Forms, Auth and Serverless Functions on Gatsby and Netlify

Abstracting infrastructure is in our DNA. Roads, schools, water supply networks—you get the idea. Web development is no exception: serverless architectures are a beautiful expression of that phenomenon. Static sites, in particular, are turning into dynamic, rich experiences.

Handling static forms, authentication, and backend functions on statically-generated sites is now a thing. Especially with the JAMstack pioneer platform that is Netlify. Recently, they announced support of AWS Lambda functions on front-end-centric sites and apps. I've been meaning to dive into their "backend" features since.

Today, I'm doing just that, using a static Gatsby site, Netlify's Forms, Identity, and Functions features. This tutorial will show you how to:

  • Add static forms to your site
  • Add user authentication for password-protected content
  • Create an AWS Lambda function

Ready to supercharge a static site with serverless features?

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​Customize payment solutions with our enhanced platform

We’ve upped our game by using developers’ feedback to improve the Authorize.Net payment platform. Check out our new, streamlined API, better sample code and SDKs, and use them to provide your merchants with a secure, scalable payment solution. You’ll see that it’s a seamless and efficient way to make sure you and your merchants get paid!

Start playing

Transmit Droplets

Ethan Marcotte documented his workflow for storing GIFs in a web directory. Sometimes just SFTPing files into a folder is as fancy a workflow as you need, and in fact, modern workflows don't have anything on it!

I've also used Transmit's fancy features for this kind of thing. I prefer saving the connection as a Droplet, which is basically a little application you can drop a file onto and have it upload to exactly where you want it...say a GIF in a specific server directory.

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What does the ‘h’ stand for in Vue’s render method?

If you’ve been working with Vue for a while, you may have come across this way of rendering your app — this is the default in the latest version of the CLI, in main.js:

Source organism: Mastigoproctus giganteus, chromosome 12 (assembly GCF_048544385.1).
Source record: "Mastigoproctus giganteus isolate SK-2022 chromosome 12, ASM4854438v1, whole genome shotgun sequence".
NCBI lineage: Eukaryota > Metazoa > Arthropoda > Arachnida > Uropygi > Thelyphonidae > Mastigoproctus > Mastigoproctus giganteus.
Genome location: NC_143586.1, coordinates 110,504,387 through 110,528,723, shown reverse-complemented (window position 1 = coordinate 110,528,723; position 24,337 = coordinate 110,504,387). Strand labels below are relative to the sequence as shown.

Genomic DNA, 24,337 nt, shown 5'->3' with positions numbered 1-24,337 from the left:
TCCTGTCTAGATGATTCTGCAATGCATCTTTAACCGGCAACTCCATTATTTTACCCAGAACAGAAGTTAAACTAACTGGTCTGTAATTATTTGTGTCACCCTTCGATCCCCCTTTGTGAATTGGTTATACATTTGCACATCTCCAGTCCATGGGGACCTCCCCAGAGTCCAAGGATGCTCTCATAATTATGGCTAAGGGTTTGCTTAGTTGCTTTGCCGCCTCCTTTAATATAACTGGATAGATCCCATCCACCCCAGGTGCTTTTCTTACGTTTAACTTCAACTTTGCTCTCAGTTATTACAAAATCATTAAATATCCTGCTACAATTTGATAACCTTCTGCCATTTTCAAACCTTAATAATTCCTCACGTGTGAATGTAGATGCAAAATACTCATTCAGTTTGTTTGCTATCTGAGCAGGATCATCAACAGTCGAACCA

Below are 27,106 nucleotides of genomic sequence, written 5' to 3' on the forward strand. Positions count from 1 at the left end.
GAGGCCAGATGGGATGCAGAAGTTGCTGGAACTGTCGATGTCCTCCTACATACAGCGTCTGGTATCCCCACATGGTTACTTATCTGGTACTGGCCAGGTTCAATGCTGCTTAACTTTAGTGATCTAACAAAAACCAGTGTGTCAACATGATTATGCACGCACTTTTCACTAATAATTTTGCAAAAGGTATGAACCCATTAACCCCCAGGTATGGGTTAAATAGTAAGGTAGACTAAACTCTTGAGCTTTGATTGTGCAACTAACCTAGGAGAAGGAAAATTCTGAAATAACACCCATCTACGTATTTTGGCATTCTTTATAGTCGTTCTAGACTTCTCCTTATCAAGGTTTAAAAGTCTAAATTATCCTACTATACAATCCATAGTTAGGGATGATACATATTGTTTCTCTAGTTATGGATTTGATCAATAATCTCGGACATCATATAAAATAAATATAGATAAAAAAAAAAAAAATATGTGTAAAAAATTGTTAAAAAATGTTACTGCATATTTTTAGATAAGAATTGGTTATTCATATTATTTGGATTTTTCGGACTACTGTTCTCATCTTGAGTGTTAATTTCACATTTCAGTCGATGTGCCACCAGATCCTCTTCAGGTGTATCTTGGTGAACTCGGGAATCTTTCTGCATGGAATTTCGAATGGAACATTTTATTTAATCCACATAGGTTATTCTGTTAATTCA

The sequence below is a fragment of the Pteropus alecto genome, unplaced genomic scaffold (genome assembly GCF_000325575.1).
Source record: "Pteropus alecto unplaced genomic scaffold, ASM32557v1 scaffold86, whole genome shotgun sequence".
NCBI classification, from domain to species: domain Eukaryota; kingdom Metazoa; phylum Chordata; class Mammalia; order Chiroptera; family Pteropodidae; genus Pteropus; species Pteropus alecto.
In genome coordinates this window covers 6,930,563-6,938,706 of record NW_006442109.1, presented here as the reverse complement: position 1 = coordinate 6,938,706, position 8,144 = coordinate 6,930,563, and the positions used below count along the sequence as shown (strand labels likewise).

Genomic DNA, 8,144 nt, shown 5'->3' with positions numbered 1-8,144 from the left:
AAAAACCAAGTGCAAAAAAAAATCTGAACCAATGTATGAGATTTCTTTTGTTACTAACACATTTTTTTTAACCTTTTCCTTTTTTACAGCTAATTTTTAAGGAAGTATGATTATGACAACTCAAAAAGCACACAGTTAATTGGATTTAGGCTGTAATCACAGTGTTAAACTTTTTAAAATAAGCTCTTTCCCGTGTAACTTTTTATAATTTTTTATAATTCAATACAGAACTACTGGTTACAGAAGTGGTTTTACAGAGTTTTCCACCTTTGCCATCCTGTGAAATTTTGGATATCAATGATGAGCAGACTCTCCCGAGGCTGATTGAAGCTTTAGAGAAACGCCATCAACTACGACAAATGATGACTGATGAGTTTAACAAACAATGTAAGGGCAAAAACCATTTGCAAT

new Vue({
 render: h => h(App)
}).$mount('#app')

Or, if you’re using a render function, possibly to take advantage of JSX:

Vue.component('jsx-example', {
  render (h) {
    return <div id="foo">bar</div>
  }
})

You may be wondering, what does that h do? What does it stand for? (more…)

Managing State in React With Unstated

As your application becomes more complex, the management of state can become tedious. A component's state is meant to be self-contained, which makes sharing state across multiple components a headache. Redux is usually the go-to library to manage state in React, however, depending on how complex your application is, you might not need Redux.

Unstated is an alternative that provides you with the functionality to manage state across multiple components with a Container class and Provider and Subscribe components. Let's see Unstated in action by creating a simple counter and then look at a more advanced to-do application.

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Developing a design environment

Jules Forrest discusses some of the work that her team at Credit Karma has been up to when it comes to design systems. Jules writes:

...in most engineering organizations, you spend your whole first day setting up your development environment so you can actually ship code. It’s generally pretty tedious and no one likes doing it, but it’s this thing you do to contribute meaningful work to production. Which got me thinking, what would it look like to make it easier for designers to design for production?

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Solving Life’s Problems with CSS

Or: When all you have is a CSS hammer, the world looks like a CSS nail.

Whenever I hear a perfectly nice comment like, "Yeah, representing the tech field!" in response to my pure-CSS art, I get a sharp feeling of panic.

Like many people who work on UIs for a living, I have difficulty applying the "tech" term to myself without feeling like a fraud. Impostor syndrome is a hard thing to shake. A front-end specialist? Oh, you mean the stuff that isn’t really code? That amps up the feeling from impostor to villain.

Even though 90% of my daily work revolves around JavaScript, I feel as if the "tech" label is a shiny trophy that I greedily snatched from someone more deserving. As if there are nameless, starving computer science grads out there and I’m stealing the ramen right out of their mouths.

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Browser Extensions I Actually Use

I use around 10 at the moment and they all provide functionality to me I find extremely important. Sometimes that functionality is every day all day. Sometimes it's once in a blue moon but when you need it, you need it.

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